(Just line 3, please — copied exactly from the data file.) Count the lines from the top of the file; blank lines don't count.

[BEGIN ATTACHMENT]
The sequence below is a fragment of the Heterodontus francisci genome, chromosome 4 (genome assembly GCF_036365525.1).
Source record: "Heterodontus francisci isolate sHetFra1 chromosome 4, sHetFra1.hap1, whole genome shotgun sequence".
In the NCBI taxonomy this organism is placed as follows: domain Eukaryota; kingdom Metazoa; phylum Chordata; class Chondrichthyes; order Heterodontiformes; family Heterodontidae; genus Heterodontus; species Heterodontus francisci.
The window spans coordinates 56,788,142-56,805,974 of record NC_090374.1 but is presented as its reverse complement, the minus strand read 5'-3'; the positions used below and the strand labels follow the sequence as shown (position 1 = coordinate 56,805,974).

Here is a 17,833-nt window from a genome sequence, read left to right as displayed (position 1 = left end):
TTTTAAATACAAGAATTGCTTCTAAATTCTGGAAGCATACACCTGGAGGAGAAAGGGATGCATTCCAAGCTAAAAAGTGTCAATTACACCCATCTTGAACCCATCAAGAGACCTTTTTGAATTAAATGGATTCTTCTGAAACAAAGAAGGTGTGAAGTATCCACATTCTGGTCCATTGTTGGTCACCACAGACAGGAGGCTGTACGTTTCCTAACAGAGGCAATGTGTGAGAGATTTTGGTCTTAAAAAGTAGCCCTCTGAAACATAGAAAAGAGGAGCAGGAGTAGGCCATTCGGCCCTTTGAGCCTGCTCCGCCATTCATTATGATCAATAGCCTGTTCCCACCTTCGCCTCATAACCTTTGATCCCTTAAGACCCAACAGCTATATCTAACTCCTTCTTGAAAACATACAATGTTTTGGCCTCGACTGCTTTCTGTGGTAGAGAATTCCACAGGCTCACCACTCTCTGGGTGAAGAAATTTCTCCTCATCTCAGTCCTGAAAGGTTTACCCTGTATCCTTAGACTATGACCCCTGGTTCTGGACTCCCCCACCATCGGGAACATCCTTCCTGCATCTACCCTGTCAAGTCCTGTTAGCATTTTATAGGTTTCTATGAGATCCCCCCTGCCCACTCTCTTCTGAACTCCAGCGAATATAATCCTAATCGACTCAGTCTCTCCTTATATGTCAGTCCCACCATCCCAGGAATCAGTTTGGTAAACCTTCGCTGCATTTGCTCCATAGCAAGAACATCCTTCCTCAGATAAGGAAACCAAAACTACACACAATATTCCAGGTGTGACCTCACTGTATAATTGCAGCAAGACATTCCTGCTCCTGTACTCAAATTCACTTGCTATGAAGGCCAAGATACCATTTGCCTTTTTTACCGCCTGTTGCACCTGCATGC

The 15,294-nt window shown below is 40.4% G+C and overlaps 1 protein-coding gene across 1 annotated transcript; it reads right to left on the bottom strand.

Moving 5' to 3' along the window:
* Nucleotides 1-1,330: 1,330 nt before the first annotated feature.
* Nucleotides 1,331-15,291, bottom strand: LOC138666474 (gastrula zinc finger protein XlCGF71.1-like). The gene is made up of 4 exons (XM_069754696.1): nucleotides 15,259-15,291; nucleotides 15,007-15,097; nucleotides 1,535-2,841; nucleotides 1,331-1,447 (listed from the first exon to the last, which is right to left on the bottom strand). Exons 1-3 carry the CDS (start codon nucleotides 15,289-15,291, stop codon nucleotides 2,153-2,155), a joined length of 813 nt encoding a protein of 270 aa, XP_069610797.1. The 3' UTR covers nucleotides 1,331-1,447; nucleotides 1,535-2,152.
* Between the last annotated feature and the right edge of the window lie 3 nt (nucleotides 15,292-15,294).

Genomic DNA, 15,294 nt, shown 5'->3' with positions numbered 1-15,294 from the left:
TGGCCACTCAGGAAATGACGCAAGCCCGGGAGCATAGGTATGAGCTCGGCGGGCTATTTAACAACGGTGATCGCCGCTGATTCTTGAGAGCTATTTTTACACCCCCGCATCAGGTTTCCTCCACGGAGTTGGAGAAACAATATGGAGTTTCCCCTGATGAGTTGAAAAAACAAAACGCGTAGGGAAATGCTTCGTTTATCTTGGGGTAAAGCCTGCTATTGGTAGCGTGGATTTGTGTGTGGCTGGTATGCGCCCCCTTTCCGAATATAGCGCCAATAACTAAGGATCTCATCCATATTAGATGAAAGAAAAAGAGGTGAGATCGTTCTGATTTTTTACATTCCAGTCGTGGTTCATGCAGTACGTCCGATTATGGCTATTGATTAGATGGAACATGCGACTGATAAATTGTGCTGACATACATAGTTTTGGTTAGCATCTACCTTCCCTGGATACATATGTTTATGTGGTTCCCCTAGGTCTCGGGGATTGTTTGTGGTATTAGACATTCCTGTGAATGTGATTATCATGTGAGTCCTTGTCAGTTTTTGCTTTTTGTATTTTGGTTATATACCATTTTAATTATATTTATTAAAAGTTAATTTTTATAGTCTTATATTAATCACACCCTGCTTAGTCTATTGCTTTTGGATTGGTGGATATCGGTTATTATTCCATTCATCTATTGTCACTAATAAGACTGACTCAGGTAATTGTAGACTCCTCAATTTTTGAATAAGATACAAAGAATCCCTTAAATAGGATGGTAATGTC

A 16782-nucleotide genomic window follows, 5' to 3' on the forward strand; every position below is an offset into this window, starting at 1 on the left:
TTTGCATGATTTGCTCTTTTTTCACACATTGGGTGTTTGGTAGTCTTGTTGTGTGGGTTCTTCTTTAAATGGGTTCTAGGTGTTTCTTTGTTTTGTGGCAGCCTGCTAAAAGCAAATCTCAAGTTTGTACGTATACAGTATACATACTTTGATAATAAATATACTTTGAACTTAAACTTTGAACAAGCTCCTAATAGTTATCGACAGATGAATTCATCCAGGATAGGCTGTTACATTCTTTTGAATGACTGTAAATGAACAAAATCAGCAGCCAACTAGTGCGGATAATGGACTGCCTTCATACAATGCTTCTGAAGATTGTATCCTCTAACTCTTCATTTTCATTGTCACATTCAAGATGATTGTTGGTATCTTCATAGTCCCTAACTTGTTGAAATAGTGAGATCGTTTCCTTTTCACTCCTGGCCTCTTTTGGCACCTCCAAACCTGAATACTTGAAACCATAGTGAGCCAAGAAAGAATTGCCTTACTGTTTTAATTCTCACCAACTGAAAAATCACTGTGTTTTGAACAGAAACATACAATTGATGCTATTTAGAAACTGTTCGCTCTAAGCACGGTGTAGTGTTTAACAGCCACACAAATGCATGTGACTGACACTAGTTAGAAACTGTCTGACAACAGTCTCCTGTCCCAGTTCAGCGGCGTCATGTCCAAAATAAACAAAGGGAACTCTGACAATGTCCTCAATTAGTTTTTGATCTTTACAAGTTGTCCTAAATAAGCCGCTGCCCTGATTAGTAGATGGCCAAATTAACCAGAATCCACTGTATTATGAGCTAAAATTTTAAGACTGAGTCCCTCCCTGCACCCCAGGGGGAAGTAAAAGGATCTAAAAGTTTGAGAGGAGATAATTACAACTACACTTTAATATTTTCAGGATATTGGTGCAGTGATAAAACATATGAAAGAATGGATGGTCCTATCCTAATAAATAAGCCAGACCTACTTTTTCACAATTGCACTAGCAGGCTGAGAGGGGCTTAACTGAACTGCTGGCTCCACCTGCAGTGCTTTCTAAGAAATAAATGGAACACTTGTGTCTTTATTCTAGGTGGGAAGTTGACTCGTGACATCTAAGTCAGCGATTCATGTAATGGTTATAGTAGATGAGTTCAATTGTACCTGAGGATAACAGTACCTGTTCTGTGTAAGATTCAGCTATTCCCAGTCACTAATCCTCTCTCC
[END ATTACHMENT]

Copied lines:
In the NCBI taxonomy this organism is placed as follows: domain Eukaryota; kingdom Metazoa; phylum Chordata; class Chondrichthyes; order Heterodontiformes; family Heterodontidae; genus Heterodontus; species Heterodontus francisci.